The general has done a great service by raising, unwittingly or not is irrelevant, awareness of the unwise decision by successive governments in India to deploy the army to quell internal uprisings. Law and order requires policing by consent with minimum force by winning over the population. Armies are not trained in that task. They are trained to regard opponents as enemies. Use of the army to maintain law and order for an indefinite period is counter-productive. Protectors can come to be perceived as oppressors, as the British government discovered in Northrrn Ireland.
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      R K
      May 30, 2017 at 2:17 pm
      IE is nowadays run by confused people....who ume that all the people of kashmir are throwing stones at the army....general rawat is absolutely right in his stand and he knows the situation and the solution of the problem in hand... fact if such a tough stand had been taken since the very start, instead of pampering these separatists, the problem would have been solved by now....
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        Ob_Server
        May 30, 2017 at 2:16 pm
        Gen Rawat has made it plain why Modi selected him su ding two other highly qualified senior officers. Rawat has proven himself a shameless toady to his political master. He will leave the army more damaged than ever.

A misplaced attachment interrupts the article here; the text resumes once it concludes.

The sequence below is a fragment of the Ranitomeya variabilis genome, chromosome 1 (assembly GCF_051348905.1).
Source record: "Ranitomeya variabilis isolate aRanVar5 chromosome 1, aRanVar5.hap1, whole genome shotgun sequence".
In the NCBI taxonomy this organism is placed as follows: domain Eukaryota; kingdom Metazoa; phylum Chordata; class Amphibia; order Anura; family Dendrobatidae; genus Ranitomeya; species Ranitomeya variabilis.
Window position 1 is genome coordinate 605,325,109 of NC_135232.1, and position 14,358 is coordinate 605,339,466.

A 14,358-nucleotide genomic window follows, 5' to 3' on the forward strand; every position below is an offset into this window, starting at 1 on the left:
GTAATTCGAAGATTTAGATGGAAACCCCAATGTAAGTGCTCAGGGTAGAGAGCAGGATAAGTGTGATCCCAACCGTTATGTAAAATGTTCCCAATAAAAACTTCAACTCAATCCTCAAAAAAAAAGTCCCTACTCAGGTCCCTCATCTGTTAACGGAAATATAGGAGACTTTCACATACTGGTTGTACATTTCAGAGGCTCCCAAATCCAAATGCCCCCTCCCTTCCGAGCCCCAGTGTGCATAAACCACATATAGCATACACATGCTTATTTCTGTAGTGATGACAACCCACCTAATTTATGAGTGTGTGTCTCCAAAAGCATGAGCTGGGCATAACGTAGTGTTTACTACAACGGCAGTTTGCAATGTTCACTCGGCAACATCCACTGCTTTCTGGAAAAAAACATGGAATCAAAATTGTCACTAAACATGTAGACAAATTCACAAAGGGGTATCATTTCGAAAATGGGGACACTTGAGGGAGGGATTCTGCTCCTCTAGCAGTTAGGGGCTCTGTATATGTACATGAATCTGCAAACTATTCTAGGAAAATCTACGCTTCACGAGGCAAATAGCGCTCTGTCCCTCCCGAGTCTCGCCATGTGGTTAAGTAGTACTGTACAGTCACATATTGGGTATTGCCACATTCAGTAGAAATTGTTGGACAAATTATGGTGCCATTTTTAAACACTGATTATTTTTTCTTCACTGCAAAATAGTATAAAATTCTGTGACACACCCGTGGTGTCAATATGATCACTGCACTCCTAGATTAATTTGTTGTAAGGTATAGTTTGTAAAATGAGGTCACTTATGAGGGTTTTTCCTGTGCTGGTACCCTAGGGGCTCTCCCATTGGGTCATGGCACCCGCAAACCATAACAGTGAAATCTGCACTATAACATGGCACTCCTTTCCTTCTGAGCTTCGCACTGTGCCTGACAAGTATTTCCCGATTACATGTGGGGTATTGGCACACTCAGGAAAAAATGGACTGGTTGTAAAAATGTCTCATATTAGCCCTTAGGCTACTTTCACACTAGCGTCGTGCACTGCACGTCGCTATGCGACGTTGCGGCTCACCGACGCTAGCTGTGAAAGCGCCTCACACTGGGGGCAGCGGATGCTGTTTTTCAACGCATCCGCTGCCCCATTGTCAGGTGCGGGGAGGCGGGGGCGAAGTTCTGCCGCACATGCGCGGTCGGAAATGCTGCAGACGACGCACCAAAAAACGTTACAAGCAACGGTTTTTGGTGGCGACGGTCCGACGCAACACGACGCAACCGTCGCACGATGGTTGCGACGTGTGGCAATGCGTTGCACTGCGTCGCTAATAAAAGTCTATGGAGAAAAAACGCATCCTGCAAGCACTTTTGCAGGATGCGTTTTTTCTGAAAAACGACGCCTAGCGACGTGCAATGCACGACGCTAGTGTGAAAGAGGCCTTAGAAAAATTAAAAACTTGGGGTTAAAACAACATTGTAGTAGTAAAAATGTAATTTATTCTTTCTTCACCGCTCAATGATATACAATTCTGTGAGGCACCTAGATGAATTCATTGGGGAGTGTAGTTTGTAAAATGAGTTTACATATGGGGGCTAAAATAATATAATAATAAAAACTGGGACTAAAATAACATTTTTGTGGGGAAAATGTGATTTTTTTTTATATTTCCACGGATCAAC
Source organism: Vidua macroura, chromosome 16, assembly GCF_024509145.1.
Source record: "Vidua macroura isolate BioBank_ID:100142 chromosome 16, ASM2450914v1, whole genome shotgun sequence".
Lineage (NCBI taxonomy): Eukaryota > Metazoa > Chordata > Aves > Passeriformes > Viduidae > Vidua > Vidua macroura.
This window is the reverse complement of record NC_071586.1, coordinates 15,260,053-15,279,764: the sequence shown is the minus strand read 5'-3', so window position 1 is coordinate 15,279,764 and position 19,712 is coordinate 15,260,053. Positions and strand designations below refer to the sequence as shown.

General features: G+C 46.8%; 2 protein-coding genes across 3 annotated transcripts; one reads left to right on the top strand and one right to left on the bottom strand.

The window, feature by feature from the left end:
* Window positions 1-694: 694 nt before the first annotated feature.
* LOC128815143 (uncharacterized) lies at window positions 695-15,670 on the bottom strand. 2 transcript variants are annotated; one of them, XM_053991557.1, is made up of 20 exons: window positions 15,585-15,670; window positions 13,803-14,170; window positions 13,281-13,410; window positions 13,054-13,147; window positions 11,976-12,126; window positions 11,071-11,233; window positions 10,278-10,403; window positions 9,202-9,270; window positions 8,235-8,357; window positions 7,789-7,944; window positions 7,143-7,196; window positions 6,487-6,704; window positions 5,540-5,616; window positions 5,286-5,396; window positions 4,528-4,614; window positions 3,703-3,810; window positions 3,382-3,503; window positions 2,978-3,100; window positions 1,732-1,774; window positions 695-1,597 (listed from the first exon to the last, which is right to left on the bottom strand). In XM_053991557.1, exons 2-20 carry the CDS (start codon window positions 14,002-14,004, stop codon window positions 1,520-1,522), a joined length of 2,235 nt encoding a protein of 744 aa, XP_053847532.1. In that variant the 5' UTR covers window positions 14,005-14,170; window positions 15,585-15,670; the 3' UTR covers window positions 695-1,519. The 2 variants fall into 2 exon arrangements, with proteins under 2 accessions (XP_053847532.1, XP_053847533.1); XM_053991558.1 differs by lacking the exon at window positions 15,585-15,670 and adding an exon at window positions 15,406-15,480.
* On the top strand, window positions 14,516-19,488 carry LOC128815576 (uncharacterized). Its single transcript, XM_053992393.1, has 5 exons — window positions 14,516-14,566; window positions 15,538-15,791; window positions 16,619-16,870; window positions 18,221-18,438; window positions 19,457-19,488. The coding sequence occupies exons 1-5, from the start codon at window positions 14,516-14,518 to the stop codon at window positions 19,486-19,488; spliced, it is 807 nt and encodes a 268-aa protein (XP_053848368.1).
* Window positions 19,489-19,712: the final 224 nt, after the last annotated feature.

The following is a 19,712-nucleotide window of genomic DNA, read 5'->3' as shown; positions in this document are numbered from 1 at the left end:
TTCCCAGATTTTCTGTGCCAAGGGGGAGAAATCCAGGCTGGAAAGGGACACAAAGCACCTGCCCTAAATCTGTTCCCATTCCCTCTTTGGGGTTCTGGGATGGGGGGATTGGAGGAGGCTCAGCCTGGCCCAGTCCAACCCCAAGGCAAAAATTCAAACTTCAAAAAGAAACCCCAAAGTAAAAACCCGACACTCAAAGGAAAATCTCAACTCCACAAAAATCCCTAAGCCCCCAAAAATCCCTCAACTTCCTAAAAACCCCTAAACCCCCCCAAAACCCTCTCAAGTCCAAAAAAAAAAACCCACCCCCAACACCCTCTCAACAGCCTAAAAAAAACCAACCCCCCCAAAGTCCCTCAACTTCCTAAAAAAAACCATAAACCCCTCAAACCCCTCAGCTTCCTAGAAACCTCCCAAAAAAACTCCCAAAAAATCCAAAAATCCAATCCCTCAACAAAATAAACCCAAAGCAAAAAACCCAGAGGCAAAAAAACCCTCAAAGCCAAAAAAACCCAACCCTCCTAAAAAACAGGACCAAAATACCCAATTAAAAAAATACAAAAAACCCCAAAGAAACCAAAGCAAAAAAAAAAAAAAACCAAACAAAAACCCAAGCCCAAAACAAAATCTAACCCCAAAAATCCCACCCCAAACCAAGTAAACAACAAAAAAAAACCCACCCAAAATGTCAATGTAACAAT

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        1. Shoeb Hamid
          May 30, 2017 at 1:45 pm
          chasti t of Kashmiris. Earlier the cry in Kashmir was on AFSPA removal, but now everything has changed. The government of India admits it is at war in Kashmir. It does not say it directly but it has described the stone pelters as an armed combatant whom Indian army is fighting in Kashmir. The IE editorial is right in pointing out that the Army Chief and Indian Govt has removed the distinction between an unarmed dissenter and an armed combatant, meaning that new War in Kashmir is Indian Army versus the stone pelters. Would it be taken as a just war or simply the Occupation of Indian Army in Kashmir is not hard to reason out. Modi may have his second innings, but India has lost its credibility and claim that Kashmir is its part. Even if a referendum is held today the Indian government will have all its doubts cleared. Next time, it might be a Dalit tied to a jeep and a just war against Dalits, then a Christian, then a non-Brahmin, non BJP, Non Sanghi. That is new Indian nationalism
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          1. Shoeb Hamid
            May 30, 2017 at 1:35 pm
            owing to its skewed policies and the atrocities it actually had committed on people of Kashmir with pellets and bullets. It once again took the refuge of Pak sponsored troubles. The same govt said to the people of India that only few percent of troublemakers were creating problem in Kashmir. But the fact is that only few percent less than 8 came out to vote and believed that govt can solve their problems. To mask the g failure as 2016 havoc in Kashmir had been widely reported, the Indian government has gone a step further. It plans to arrest the dissenters which includes all secessionists, students protesting, almost anyone who says No to state or Indian govt. At the same time it keeps Indian audience busy with popular consumption like blowing up bases, surgical strikes, be ing replies etc etc. After 3 years of Modi govt, the Indian government desperately needs an agenda for second innings of Modi. Crackdown on Kashmiri separatists, m arrests -- basically the